ORGANIC MATTER Strong crops depend on high quality soil, and every aspect of soil health depends on Soil Organic Matter, the living, dead, and decomposing organisms underground.

Soil contains more biological diversity than any other habitat on earth (USDA). Macroorganisms, including earthworms, pillbugs, and millipedes, mix the soil and create large pores and channels, improving nutrient distribution and water flow. Animal remains enrich the soil with carbon, nitrogen, phosphorus, and other beneficial nutrients and compounds.

Countless species of microorganisms mediate the soil’s complex food web by decomposing organic material, recycling nutrients, and stimulating plants. Soil microbes, including bacteria, fungi, and archaea, both depend on and support plant growth. Roots and plant litter supply soil organisms with a food source, and in return, the microbes improve nutrient availability, and supply pathogen defenses and growth promoting compounds.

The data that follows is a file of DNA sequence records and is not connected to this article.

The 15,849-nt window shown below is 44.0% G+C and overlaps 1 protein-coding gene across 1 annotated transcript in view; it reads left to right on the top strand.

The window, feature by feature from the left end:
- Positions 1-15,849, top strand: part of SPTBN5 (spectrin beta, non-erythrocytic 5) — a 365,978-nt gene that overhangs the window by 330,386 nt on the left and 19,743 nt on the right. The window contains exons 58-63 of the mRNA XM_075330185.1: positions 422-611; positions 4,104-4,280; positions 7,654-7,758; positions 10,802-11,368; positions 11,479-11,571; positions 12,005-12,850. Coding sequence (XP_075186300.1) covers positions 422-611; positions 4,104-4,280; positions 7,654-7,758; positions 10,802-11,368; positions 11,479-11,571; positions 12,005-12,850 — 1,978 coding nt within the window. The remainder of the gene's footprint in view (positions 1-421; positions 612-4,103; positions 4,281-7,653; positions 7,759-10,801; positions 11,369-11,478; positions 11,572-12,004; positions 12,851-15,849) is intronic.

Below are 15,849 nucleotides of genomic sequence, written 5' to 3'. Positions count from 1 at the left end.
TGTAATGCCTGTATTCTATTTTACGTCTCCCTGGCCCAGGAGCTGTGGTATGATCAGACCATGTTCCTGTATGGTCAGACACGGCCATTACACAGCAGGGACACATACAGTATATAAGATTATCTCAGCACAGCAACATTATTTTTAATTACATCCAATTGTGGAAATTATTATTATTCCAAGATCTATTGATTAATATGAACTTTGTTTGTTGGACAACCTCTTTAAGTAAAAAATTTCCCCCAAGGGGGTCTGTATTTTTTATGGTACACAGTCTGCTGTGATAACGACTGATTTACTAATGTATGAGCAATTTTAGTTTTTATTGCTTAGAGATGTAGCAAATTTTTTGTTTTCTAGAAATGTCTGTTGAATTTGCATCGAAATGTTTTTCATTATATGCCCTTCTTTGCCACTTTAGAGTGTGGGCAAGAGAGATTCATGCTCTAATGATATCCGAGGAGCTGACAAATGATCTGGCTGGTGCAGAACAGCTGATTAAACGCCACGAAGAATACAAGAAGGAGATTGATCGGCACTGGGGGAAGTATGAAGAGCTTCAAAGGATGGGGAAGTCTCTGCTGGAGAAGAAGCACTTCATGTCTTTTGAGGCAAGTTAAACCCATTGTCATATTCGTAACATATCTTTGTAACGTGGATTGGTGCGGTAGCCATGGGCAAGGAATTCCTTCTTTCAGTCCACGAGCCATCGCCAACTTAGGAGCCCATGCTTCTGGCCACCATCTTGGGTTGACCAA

Humus, the nonliving portion of soil organic matter, contributes most of the physical and chemical properties associated with healthy soils. Humus includes plant and animal tissues in different stages of decomposition, as well as plant root exudates and compounds excreted by microorganisms. Humus limits soil compaction, increases water holding capacity, and slowly releases nutrients into soil solution.

With so many products on the market aimed at stimulating soil ecology, it is often difficult to decide which to choose. Tri-Tech Ag advisors work vigilantly to give appropriate recommendations and investigate new products. To learn about the fertilizers and amendments tested by Tri-Tech, visit the R&D section.